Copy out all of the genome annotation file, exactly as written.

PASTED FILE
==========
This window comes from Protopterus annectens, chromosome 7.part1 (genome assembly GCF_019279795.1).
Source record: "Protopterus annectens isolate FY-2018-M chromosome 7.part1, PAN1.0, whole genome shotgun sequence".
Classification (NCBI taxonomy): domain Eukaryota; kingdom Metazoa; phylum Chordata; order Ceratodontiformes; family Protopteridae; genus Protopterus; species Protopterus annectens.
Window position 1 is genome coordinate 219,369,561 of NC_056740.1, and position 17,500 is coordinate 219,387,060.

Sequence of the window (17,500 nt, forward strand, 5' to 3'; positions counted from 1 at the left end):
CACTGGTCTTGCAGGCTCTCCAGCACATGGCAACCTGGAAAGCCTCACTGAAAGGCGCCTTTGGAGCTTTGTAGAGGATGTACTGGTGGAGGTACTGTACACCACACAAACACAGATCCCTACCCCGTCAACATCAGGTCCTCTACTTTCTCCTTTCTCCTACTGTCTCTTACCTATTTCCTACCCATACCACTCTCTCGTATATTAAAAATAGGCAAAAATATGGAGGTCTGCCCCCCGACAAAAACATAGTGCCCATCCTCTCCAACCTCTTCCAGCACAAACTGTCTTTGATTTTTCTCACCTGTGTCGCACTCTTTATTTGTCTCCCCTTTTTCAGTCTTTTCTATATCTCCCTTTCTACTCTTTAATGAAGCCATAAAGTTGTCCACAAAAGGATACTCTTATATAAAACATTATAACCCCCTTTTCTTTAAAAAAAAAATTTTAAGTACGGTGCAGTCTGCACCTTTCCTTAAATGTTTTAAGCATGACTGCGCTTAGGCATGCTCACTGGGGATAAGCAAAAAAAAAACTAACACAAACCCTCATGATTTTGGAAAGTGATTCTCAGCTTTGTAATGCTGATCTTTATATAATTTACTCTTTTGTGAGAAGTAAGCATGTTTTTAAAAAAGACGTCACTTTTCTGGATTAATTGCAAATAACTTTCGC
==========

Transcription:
This window comes from Protopterus annectens, chromosome 7.part1 (genome assembly GCF_019279795.1).
Source record: "Protopterus annectens isolate FY-2018-M chromosome 7.part1, PAN1.0, whole genome shotgun sequence".
Classification (NCBI taxonomy): domain Eukaryota; kingdom Metazoa; phylum Chordata; order Ceratodontiformes; family Protopteridae; genus Protopterus; species Protopterus annectens.
Window position 1 is genome coordinate 219,369,561 of NC_056740.1, and position 17,500 is coordinate 219,387,060.

Sequence of the window (17,500 nt, forward strand, 5' to 3'; positions counted from 1 at the left end):
CACTGGTCTTGCAGGCTCTCCAGCACATGGCAACCTGGAAAGCCTCACTGAAAGGCGCCTTTGGAGCTTTGTAGAGGATGTACTGGTGGAGGTACTGTACACCACACAAACACAGATCCCTACCCCGTCAACATCAGGTCCTCTACTTTCTCCTTTCTCCTACTGTCTCTTACCTATTTCCTACCCATACCACTCTCTCGTATATTAAAAATAGGCAAAAATATGGAGGTCTGCCCCCCGACAAAAACATAGTGCCCATCCTCTCCAACCTCTTCCAGCACAAACTGTCTTTGATTTTTCTCACCTGTGTCGCACTCTTTATTTGTCTCCCCTTTTTCAGTCTTTTCTATATCTCCCTTTCTACTCTTTAATGAAGCCATAAAGTTGTCCACAAAAGGATACTCTTATATAAAACATTATAACCCCCTTTTCTTTAAAAAAAAAATTTTAAGTACGGTGCAGTCTGCACCTTTCCTTAAATGTTTTAAGCATGACTGCGCTTAGGCATGCTCACTGGGGATAAGCAAAAAAAAAACTAACACAAACCCTCATGATTTTGGAAAGTGATTCTCAGCTTTGTAATGCTGATCTTTATATAATTTACTCTTTTGTGAGAAGTAAGCATGTTTTTAAAAAAGACGTCACTTTTCTGGATTAATTGCAAATAACTTTCGC